My other co-worker, Richard, is not much of a birthday person, and kept his birthday a secret. In fact, nobody in the office knew that it was his birthday except me (thanks, Facebook).

I told Maggie it was his birthday, and asked her to sing him a song – she didn’t need much prompting. There and then, in the reception area, she burst into the usual ‘Happy Birthday’ song – only with a range of vocal most people don’t challenge themselves to use when wishing one a happy birthday.

I walked away within her first verse (oh yeah, it was some sort of extended version), leaving her awkwardly looking as though she was serenading her co-teacher in full view of students and parents – the faces of bewilderment were evident all around the room.

It’s that lack of self-awareness that makes her so intriguing though.

Just when you thought there couldn’t possibly be any more talent left within the veins of this woman, I am about to blow your mind, and let you into a little secret – Maggie is also a poet!

We were discussing music one day, which progressed onto rap, and then eventually poetry.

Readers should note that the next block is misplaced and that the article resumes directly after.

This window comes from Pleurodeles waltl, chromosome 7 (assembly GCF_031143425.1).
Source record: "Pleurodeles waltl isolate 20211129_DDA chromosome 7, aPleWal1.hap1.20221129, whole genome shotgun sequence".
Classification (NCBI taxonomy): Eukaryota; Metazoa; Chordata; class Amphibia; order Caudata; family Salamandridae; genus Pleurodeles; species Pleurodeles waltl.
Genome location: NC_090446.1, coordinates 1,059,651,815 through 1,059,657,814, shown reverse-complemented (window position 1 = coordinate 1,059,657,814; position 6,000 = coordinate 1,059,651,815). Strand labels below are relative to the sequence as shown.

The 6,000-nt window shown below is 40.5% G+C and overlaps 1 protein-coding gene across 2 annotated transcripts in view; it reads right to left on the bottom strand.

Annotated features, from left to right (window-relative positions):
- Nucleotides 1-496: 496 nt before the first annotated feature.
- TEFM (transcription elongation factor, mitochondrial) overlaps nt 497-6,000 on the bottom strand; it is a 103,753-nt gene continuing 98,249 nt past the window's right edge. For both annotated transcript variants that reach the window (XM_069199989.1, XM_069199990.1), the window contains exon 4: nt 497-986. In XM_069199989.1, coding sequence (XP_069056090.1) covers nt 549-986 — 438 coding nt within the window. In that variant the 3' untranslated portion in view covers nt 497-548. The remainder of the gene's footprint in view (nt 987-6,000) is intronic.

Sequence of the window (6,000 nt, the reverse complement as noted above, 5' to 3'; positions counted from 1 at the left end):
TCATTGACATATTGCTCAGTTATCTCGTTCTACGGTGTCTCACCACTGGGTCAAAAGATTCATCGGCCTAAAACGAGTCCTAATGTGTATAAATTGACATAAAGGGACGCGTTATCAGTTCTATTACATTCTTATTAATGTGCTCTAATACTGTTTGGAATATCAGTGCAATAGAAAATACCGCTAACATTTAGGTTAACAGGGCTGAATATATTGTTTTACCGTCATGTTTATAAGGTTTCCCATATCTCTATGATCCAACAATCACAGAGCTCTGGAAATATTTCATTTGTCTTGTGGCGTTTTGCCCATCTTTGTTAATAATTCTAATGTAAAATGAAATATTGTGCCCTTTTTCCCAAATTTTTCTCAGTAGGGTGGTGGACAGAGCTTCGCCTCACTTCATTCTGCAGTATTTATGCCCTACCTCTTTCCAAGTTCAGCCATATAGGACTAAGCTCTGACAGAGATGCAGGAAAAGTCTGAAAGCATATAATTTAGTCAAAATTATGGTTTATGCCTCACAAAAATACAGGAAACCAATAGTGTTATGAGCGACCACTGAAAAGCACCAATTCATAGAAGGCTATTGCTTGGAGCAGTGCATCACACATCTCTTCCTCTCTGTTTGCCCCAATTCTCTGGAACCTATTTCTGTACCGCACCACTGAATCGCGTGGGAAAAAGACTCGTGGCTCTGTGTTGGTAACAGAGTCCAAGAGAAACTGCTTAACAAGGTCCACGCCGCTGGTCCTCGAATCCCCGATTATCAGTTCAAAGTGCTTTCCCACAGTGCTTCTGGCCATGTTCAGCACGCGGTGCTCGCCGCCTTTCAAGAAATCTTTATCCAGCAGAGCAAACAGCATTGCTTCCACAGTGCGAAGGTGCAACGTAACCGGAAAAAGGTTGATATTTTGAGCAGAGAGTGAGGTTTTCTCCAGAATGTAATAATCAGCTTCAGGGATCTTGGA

Maggie used to write poems in college, and apparently, takes her book or rhymes with her everywhere – including all the way to Taiwan. She brought her book of poems into school the next day to honour us with a reading.

Sadly, nobody other than myself was in the office yet. So, as I sat there at 8am, tired, eating my breakfast, and trying to put together a last minute lesson plan; I had a woman alongside me very animatedly reading rather depressing poems about cruelty and death.

During one of the six poems she read, her words were so powerful that her eyes started to water – so, I was now sat eating a banana while watching a co-worker cry. What a way to start a Tuesday!

Sadly, when I left the school behind last week, that also signalled the end of my time working with Maggie, as she kind of came as a package deal – yes, she’s peculiar, but normal is boring. I really hope she never changes.

She’s a great teacher, but not just to the students – she also taught me a very valuable lesson too. If it wasn’t for Maggie, I would have been unaware that you are never too old to play the role of a child fish.